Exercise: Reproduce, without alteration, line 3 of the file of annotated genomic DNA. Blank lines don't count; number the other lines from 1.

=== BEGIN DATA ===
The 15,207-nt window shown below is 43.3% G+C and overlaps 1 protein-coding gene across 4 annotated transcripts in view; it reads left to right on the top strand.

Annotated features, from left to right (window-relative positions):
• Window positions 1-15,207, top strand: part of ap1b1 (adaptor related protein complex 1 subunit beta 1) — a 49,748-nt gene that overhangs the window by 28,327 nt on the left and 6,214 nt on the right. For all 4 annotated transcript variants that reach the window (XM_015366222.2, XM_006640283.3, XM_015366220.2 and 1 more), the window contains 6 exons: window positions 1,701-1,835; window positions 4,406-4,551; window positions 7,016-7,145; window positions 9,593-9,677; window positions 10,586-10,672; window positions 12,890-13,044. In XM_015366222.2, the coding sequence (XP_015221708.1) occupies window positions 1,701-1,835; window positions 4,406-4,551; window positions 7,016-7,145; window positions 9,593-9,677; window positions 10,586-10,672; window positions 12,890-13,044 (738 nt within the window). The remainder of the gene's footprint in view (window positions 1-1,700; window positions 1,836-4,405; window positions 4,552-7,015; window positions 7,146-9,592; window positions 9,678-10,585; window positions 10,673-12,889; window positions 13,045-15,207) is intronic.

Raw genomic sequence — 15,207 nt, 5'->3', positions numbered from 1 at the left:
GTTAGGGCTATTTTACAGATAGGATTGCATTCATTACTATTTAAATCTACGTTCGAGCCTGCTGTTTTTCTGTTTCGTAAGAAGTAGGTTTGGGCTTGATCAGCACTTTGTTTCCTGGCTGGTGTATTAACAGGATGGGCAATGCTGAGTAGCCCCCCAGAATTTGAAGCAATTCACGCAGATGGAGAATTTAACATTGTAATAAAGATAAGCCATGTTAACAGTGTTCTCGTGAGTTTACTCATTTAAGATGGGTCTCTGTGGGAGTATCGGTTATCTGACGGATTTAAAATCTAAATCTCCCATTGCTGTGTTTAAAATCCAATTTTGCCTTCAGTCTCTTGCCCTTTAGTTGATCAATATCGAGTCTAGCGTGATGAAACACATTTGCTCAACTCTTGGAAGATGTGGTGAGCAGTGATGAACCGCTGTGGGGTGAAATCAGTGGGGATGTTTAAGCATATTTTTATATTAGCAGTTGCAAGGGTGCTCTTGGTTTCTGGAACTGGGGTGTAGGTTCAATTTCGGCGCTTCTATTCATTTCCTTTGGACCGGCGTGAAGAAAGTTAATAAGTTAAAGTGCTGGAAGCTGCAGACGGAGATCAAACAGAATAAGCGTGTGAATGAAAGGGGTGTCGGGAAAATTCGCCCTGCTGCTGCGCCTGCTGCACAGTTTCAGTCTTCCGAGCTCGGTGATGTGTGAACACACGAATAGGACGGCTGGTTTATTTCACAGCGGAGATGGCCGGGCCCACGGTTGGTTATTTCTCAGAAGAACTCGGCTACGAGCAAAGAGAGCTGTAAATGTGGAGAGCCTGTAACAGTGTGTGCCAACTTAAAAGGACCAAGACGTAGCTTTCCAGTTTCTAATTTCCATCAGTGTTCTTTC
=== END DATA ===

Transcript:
• Window positions 1-15,207, top strand: part of ap1b1 (adaptor related protein complex 1 subunit beta 1) — a 49,748-nt gene that overhangs the window by 28,327 nt on the left and 6,214 nt on the right. For all 4 annotated transcript variants that reach the window (XM_015366222.2, XM_006640283.3, XM_015366220.2 and 1 more), the window contains 6 exons: window positions 1,701-1,835; window positions 4,406-4,551; window positions 7,016-7,145; window positions 9,593-9,677; window positions 10,586-10,672; window positions 12,890-13,044. In XM_015366222.2, the coding sequence (XP_015221708.1) occupies window positions 1,701-1,835; window positions 4,406-4,551; window positions 7,016-7,145; window positions 9,593-9,677; window positions 10,586-10,672; window positions 12,890-13,044 (738 nt within the window). The remainder of the gene's footprint in view (window positions 1-1,700; window positions 1,836-4,405; window positions 4,552-7,015; window positions 7,146-9,592; window positions 9,678-10,585; window positions 10,673-12,889; window positions 13,045-15,207) is intronic.